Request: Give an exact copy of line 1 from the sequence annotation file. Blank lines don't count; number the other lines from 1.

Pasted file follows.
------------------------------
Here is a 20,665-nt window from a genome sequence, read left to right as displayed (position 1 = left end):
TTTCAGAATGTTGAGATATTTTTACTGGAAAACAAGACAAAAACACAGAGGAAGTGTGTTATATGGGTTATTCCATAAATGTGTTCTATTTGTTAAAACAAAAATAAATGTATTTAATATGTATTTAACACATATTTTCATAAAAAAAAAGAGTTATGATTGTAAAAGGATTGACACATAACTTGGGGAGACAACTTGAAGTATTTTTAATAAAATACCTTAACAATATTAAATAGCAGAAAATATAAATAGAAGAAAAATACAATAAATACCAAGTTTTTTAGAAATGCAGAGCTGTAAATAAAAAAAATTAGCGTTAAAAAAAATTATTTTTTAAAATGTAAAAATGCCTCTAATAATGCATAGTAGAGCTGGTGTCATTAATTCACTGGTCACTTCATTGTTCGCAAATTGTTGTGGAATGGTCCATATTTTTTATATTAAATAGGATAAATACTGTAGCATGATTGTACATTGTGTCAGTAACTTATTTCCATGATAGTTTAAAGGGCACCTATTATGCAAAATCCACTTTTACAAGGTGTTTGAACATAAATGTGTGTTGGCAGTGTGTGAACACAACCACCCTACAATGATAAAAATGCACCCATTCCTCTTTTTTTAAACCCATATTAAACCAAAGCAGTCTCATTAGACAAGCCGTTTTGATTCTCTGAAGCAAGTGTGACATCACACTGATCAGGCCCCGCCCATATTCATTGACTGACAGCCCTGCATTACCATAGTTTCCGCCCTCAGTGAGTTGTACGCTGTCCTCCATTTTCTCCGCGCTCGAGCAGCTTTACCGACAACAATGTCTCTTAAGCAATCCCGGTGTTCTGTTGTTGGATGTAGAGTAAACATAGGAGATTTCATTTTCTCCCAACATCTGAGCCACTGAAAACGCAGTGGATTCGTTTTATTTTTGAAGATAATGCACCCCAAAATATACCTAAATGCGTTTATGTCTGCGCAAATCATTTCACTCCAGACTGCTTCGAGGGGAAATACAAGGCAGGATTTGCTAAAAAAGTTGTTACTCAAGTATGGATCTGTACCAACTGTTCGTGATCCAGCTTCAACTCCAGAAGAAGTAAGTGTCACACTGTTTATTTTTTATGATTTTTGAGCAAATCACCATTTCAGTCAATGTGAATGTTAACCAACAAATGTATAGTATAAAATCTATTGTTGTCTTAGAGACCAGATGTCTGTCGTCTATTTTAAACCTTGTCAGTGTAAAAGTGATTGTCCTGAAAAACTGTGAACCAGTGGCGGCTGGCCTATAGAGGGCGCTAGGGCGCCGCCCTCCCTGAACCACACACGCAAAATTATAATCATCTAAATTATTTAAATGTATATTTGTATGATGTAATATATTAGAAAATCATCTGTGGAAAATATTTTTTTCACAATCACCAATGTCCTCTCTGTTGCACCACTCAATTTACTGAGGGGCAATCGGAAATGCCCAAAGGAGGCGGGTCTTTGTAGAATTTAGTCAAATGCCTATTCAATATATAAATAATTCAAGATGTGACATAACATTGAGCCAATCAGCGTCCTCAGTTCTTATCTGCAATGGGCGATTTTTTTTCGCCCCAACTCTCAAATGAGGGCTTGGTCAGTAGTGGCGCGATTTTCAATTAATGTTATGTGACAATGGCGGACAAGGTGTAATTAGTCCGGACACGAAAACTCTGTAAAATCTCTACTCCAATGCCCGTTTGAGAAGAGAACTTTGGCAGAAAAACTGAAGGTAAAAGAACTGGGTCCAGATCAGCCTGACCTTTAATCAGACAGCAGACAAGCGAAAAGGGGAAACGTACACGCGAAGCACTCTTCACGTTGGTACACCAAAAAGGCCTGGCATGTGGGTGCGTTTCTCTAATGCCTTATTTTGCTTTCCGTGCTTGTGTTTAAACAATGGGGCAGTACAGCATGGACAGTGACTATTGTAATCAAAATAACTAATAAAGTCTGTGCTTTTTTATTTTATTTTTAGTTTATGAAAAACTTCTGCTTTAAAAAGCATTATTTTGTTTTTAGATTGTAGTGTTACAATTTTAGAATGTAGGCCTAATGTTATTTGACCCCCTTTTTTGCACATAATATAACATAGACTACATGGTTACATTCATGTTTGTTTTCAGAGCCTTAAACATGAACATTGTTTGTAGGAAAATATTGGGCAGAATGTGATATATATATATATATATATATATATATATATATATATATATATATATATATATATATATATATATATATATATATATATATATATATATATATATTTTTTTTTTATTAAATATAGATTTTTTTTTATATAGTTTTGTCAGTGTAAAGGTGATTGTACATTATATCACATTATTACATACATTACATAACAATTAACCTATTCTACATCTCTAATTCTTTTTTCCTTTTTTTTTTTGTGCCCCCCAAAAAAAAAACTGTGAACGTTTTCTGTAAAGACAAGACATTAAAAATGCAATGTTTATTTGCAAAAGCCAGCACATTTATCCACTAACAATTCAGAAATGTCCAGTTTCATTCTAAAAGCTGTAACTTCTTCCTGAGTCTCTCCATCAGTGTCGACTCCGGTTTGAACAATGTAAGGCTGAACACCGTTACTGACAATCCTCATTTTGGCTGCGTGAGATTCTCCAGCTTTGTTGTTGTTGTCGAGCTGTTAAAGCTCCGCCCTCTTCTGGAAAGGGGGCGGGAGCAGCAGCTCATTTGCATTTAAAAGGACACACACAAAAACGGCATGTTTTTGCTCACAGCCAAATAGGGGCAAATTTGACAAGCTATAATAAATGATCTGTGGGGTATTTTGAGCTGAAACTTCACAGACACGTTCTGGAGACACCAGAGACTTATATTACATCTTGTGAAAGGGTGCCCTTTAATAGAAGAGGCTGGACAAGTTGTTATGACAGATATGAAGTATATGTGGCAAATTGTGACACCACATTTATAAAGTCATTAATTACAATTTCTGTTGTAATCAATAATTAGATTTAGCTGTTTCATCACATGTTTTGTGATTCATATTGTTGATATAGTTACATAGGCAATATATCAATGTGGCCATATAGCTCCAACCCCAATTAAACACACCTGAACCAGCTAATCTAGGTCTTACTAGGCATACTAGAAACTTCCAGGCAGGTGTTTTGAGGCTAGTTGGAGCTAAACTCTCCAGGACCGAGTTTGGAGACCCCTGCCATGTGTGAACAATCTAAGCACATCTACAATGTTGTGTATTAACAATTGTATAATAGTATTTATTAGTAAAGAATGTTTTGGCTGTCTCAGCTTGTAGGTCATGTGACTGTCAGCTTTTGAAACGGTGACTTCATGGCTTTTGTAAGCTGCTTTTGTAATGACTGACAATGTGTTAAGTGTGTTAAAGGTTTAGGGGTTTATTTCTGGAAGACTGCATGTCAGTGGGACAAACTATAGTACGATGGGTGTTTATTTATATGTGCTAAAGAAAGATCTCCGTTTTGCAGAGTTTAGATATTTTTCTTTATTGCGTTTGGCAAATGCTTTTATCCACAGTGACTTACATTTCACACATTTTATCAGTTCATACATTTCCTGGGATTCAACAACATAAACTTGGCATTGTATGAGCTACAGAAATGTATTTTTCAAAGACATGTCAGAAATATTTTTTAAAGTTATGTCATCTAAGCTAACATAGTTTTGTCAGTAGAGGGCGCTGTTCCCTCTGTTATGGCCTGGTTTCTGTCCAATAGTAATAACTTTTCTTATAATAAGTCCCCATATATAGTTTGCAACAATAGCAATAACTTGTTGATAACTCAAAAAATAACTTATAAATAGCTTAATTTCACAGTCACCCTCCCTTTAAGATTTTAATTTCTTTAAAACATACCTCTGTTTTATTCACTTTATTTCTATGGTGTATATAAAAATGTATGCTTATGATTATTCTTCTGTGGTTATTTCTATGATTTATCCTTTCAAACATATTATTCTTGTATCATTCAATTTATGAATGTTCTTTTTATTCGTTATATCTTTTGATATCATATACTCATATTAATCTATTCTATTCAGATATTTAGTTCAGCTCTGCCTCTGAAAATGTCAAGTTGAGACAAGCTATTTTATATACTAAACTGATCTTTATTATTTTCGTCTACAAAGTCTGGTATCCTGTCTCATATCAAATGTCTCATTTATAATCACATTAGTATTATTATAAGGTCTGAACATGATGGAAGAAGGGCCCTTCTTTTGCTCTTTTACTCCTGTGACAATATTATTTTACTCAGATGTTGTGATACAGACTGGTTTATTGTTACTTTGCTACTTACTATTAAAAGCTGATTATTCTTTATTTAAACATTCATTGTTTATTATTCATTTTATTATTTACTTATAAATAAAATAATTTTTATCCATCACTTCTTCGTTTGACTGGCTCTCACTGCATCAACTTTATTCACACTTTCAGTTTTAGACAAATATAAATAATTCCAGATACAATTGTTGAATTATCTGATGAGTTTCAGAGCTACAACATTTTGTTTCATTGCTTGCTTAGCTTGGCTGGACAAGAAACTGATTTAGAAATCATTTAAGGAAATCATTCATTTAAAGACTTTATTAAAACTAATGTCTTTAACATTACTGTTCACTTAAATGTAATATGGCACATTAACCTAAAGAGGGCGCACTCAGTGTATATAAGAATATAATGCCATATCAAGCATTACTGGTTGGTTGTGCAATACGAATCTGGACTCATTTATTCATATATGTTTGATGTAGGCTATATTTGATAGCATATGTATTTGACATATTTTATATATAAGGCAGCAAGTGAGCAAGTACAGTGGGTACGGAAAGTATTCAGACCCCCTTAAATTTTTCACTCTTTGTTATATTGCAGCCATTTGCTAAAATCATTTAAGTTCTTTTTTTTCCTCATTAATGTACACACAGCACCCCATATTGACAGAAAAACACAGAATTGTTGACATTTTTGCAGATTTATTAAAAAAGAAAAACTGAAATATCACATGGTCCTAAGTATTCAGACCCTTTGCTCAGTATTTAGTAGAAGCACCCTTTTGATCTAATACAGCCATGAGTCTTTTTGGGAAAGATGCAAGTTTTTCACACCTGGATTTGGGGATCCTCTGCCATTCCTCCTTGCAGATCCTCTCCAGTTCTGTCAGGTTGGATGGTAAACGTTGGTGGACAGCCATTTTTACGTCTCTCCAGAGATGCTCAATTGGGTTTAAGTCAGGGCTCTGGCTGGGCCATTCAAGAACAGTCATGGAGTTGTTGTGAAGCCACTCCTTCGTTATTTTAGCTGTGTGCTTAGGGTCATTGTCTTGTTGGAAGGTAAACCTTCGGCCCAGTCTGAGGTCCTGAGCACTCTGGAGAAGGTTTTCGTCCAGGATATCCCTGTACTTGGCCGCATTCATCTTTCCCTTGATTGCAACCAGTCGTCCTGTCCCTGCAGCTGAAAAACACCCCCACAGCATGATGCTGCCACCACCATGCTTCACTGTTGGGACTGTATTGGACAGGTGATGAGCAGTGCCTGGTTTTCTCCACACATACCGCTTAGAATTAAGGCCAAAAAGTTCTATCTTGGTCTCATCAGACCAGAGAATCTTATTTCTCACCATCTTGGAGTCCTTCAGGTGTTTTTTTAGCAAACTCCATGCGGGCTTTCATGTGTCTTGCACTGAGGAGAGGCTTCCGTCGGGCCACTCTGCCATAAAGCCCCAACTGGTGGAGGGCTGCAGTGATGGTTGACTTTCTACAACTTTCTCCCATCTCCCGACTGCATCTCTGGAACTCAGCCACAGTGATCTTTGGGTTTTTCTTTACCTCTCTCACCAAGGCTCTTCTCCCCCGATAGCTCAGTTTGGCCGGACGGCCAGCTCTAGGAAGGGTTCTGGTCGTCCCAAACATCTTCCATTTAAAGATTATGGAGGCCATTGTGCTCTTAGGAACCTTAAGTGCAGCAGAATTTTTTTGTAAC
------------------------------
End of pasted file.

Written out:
Here is a 20,665-nt window from a genome sequence, read left to right as displayed (position 1 = left end):